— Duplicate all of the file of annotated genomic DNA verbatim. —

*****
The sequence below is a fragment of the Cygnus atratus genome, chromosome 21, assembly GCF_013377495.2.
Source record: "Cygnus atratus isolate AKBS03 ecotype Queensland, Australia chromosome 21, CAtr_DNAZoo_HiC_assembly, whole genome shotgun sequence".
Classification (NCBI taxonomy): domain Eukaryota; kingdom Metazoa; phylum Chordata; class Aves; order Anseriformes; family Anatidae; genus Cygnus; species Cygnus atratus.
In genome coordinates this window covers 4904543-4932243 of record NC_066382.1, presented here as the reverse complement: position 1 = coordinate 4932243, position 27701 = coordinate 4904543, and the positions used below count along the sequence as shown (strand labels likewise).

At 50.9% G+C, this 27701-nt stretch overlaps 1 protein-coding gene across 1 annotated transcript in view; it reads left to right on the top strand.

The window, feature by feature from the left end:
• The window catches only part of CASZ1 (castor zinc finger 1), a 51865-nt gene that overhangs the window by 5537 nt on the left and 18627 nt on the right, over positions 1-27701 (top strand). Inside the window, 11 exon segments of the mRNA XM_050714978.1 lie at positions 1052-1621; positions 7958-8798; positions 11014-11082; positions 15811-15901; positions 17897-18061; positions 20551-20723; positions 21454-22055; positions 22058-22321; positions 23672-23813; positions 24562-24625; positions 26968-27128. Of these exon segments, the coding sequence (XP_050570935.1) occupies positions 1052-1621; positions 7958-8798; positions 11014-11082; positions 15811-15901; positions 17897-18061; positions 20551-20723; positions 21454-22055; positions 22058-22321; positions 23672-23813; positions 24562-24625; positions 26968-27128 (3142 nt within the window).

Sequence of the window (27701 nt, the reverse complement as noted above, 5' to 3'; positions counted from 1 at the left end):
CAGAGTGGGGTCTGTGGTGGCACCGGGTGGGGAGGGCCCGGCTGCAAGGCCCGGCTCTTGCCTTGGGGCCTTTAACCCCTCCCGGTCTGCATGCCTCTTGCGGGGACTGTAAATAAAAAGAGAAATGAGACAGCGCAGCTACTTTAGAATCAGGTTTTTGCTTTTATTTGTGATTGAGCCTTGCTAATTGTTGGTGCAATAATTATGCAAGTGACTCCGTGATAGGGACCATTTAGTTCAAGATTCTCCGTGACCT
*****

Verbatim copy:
The sequence below is a fragment of the Cygnus atratus genome, chromosome 21, assembly GCF_013377495.2.
Source record: "Cygnus atratus isolate AKBS03 ecotype Queensland, Australia chromosome 21, CAtr_DNAZoo_HiC_assembly, whole genome shotgun sequence".
Classification (NCBI taxonomy): domain Eukaryota; kingdom Metazoa; phylum Chordata; class Aves; order Anseriformes; family Anatidae; genus Cygnus; species Cygnus atratus.
In genome coordinates this window covers 4904543-4932243 of record NC_066382.1, presented here as the reverse complement: position 1 = coordinate 4932243, position 27701 = coordinate 4904543, and the positions used below count along the sequence as shown (strand labels likewise).

At 50.9% G+C, this 27701-nt stretch overlaps 1 protein-coding gene across 1 annotated transcript in view; it reads left to right on the top strand.

The window, feature by feature from the left end:
• The window catches only part of CASZ1 (castor zinc finger 1), a 51865-nt gene that overhangs the window by 5537 nt on the left and 18627 nt on the right, over positions 1-27701 (top strand). Inside the window, 11 exon segments of the mRNA XM_050714978.1 lie at positions 1052-1621; positions 7958-8798; positions 11014-11082; positions 15811-15901; positions 17897-18061; positions 20551-20723; positions 21454-22055; positions 22058-22321; positions 23672-23813; positions 24562-24625; positions 26968-27128. Of these exon segments, the coding sequence (XP_050570935.1) occupies positions 1052-1621; positions 7958-8798; positions 11014-11082; positions 15811-15901; positions 17897-18061; positions 20551-20723; positions 21454-22055; positions 22058-22321; positions 23672-23813; positions 24562-24625; positions 26968-27128 (3142 nt within the window).

Sequence of the window (27701 nt, the reverse complement as noted above, 5' to 3'; positions counted from 1 at the left end):
CAGAGTGGGGTCTGTGGTGGCACCGGGTGGGGAGGGCCCGGCTGCAAGGCCCGGCTCTTGCCTTGGGGCCTTTAACCCCTCCCGGTCTGCATGCCTCTTGCGGGGACTGTAAATAAAAAGAGAAATGAGACAGCGCAGCTACTTTAGAATCAGGTTTTTGCTTTTATTTGTGATTGAGCCTTGCTAATTGTTGGTGCAATAATTATGCAAGTGACTCCGTGATAGGGACCATTTAGTTCAAGATTCTCCGTGACCT